With Indonesia as one of Australia’s closest neighbours, the two countries share large expat populations – students, foreign national workers and permanent residency holders among other groups. This article is the second (check out the first here) in a two-part series by AIYA National exploring the experiences of Indonesian youth in Australia and Australian youth in Indonesia during the COVID-19 pandemic.

At the time of part one’s writing in October 2021, the spread of COVID-19’s deadly Delta strain seemed to be slowing down, with what seemed to be a gradual return to normalcy and stability worldwide. Now, with the emergence of the highly contagious Omicron strain, it is timely to examine the experiences of Australian youth living in Indonesia, including accessing vaccines and support, and the difficulties they have faced during the pandemic.

This article is based on interviews with five Australian youth currently residing in Indonesia, for reasons as diverse as international study, temporary relocation, employment and permanent residency alongside an Indonesian spouse.

The perspectives in this series bring to light how universal so many aspects of youth experiences have been with COVID-19 regardless of geographical location, but also the complexities in how youth have interpreted, reacted and reflected on their unique personal journeys during the pandemic.

Hope of Coming Home

While there were many similarities between the experiences and emotions of Indonesian youth in Australia and Australian youth in Indonesia during the last two pandemic years, we found key differences in reasons for staying.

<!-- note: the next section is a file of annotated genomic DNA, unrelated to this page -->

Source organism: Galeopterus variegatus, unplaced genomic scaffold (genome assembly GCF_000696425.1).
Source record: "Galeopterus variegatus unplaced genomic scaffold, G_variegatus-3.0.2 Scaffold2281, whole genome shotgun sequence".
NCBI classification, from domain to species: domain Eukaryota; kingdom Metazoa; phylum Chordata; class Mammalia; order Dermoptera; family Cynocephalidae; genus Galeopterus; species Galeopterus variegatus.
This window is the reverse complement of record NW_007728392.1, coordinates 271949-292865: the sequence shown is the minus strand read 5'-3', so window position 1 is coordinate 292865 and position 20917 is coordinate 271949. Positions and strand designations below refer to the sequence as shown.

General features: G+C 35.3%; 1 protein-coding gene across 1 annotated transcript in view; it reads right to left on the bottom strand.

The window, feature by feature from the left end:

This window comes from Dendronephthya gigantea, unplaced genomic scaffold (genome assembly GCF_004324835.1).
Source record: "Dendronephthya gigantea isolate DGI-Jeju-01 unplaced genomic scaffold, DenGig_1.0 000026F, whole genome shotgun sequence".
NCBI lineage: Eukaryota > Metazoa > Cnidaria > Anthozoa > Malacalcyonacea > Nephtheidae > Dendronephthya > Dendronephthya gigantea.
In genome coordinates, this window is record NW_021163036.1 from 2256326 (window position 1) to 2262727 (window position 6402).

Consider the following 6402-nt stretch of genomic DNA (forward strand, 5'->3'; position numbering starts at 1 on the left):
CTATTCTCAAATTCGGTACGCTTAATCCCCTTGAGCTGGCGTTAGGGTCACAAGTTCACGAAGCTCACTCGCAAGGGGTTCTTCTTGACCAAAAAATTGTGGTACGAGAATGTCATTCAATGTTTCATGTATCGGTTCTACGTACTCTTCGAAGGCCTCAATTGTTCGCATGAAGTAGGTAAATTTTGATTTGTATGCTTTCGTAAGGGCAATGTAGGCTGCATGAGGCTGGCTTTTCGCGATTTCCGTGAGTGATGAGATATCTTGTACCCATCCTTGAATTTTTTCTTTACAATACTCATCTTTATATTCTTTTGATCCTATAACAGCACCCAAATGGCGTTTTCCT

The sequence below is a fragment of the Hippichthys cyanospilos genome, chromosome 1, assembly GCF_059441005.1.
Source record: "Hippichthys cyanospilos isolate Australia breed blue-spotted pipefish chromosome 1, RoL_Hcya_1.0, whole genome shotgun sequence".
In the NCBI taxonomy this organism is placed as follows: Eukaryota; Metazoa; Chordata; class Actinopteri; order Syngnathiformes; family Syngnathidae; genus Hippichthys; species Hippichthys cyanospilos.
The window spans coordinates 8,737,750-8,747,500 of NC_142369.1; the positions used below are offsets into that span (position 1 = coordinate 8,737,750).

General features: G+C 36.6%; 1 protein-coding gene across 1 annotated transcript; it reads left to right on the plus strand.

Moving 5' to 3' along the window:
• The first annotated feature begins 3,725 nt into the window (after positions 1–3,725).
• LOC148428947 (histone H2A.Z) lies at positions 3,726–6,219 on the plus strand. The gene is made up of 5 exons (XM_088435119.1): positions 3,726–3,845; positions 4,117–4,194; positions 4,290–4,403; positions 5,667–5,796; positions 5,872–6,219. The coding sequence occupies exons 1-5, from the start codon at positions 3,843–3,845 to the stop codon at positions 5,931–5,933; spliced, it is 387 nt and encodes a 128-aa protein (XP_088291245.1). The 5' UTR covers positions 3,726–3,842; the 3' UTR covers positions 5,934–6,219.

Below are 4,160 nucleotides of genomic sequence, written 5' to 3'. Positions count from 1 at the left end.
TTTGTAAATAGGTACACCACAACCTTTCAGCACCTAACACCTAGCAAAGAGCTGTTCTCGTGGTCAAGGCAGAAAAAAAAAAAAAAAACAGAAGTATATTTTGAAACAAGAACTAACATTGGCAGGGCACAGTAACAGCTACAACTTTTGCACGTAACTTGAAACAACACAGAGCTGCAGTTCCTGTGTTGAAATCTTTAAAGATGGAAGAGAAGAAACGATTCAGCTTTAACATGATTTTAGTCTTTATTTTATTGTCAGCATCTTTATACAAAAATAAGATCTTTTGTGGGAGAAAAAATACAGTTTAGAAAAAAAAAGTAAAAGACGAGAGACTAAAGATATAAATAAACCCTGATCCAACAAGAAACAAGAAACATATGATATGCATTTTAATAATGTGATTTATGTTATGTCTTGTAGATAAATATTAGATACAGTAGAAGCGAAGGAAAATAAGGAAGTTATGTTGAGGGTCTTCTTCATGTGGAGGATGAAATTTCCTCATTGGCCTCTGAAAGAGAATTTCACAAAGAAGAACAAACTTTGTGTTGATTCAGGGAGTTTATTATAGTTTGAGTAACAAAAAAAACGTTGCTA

Part one of this series looked at Indonesian youth living in Australia during the pandemic. We found that the interviewees were primarily international students, and largely chose to stay in Australia for fear of being unable to re-enter due to a strict travel ban in effect at the time.

For Australian youth in Indonesia, the decision to stay was not always their own to make, and while the people we spoke to almost universally had wanted to return to Australia, they were unable to do so for a multitude of reasons.

Sophie*, a 25-year old from East Jakarta, told us that her and her family were not able to return to Australia despite an “almost constant” wish to do so due to the expense of flights and mandatory hotel quarantine. Amin and Hannah, young Australians residing in Jakarta and Yogyakarta respectively, wanted to return to Australia at the start of the pandemic. These costs, however, along with Australia’s arrival quotas and the length of quarantine, have been unaffordable, particularly for a younger demographic.

Another factor limiting the ability for Australian youth to return to Australia is the presence of family in both Indonesia and Australia. “I have heard of a lot of mixed nationality families having difficulties getting visas and having familial responsibilities in both countries makes returning difficult” said Sophie.

Both Sophie and Hannah have Indonesian spouses, and with Sophie being a recent mother the decision to stay in Indonesia to support their spouses came at the cost of in-person support and an absence of family visits.   

All our interviewees used social media platforms such as Facebook Messenger, WhatsApp and Skype to stay connected to family and friends back in Australia, however Samuel, a 28-year old residing in Jakarta, pointed out that “online communication is not the same as seeing people in person in terms of social support”.

With Omicron cases rising rapidly globally and numerous industries crippled, two of our interviewees noted that uncertain employment back in Australia made returning impossible. “We are hesitant for my husband to leave his stable job without knowing if/when he will be able to find employment in Australia”, said Hannah.